So, in terms of buying such a tarantula, it’s going to be quite affordable.
Behavior and temperament
It’s best to have some amount of experience if you play on keeping a pet Skeleton Tarantula. Being an intermediate or experienced keeper that knows their way around big spiders makes you better suited to care adequately for this spider. This is primarily because of their temperament and behavior which can be tricky for newcomers.
The Skeleton Tarantula isn’t a tarantula that you can hope to be hands-on with. Although their venom is of mild toxicity and is thus not all that dangerous to humans, they do have a defensive demeanor.
Their relatively small size combined with their agile nature allows them to move around quite quickly. So, don’t try to be very hands-on with them and be careful when interacting with them.
In terms of temperament, although they can seem quite aggressive, they’re more defensive and are more likely to flee than fight in an encounter with something they perceive as a predator.
Like other new world species, they also have urticating hairs which they can kick when they feel threatened. Something that sets them apart is that they release their urticating hairs from their pedipalps, whereas most species release them from their abdomen.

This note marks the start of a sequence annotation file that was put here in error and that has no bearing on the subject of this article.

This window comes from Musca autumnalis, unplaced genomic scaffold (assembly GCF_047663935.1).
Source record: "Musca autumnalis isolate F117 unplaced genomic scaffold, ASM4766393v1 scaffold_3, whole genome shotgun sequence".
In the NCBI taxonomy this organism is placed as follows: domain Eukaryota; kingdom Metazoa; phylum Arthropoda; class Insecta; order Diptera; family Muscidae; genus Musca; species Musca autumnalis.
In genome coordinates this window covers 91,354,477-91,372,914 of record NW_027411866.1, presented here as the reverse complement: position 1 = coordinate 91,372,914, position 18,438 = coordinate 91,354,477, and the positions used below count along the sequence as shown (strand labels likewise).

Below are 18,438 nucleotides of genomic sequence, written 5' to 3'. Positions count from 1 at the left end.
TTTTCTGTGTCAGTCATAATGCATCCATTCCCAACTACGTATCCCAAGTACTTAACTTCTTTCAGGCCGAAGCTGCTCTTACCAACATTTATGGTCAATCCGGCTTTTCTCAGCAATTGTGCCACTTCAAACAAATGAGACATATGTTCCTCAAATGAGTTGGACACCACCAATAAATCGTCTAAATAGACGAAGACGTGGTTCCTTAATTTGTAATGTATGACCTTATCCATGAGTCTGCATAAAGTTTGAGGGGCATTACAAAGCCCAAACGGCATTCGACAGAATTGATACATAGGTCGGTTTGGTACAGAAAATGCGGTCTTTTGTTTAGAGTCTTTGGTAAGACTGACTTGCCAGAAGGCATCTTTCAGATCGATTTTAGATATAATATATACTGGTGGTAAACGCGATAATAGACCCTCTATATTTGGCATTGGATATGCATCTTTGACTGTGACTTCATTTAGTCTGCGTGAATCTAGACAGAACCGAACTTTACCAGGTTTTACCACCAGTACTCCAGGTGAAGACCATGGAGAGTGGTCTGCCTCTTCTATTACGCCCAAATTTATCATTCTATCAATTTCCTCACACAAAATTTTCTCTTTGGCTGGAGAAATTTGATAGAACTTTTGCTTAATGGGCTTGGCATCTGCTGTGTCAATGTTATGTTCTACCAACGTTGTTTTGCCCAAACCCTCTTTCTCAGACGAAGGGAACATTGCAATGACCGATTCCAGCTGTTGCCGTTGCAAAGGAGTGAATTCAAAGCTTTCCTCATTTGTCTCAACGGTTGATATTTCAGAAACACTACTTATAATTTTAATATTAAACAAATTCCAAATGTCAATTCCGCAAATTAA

Caring for a Skeleton Tarantula
Owing to the fact that the Skeleton Tarantula is a terrestrial and burrowing species, the ideal enclosure for such a species would be an 18”x18”x12” glass terrarium.
This size is perfect for adults because it’s enough for them to be able to dig their burrow. Secure doors are necessary given that they tend to move around fast.
This spider requires a humid environment to thrive. However, make sure that the cage isn’t damp, just humid. 80% humidity is ideal. You can do this by slightly overfilling the water bowl or spraying one side of the cage a few times a week.
Adequate ventilation is also important.
Although this species originates from a tropical environment, it doesn’t require very high temperatures to survive. The ideal temperature range would be between 75-80°F.
It’s best to have at least 6 inches of substrate for this tarantula as they are a terrestrial burrowing species. Ideal substrate options for such species are soil-based ones or sedge peat and coconut fibers.
Cage furnishings for their enclosure include a sizable hide. This is a must. Apart from an adequate hide, you can include plants, rocks, and moss in the enclosure.
While some tarantula species are capable of living communally, the Skeleton Tarantula is not one of those species.
This spider is territorial and should not be housed in groups. If you house them in groups cannibalism is extremely likely to occur. To keep your tarantula safe, make sure that they only meet other members of their species if they’re going to mate.
Health & Lifespan
Skeleton Tarantulas have a long lifespan, especially the females can live for long periods of time. Whereas males typically live for around 3 to 4 years, females can live for up to 15 years!
As pets, it’s quite easy for them to live out their entire natural lifespan due to the fact that they do not have to worry about predators when kept in captivity. In addition, they’ll be well-fed because we provide them with food.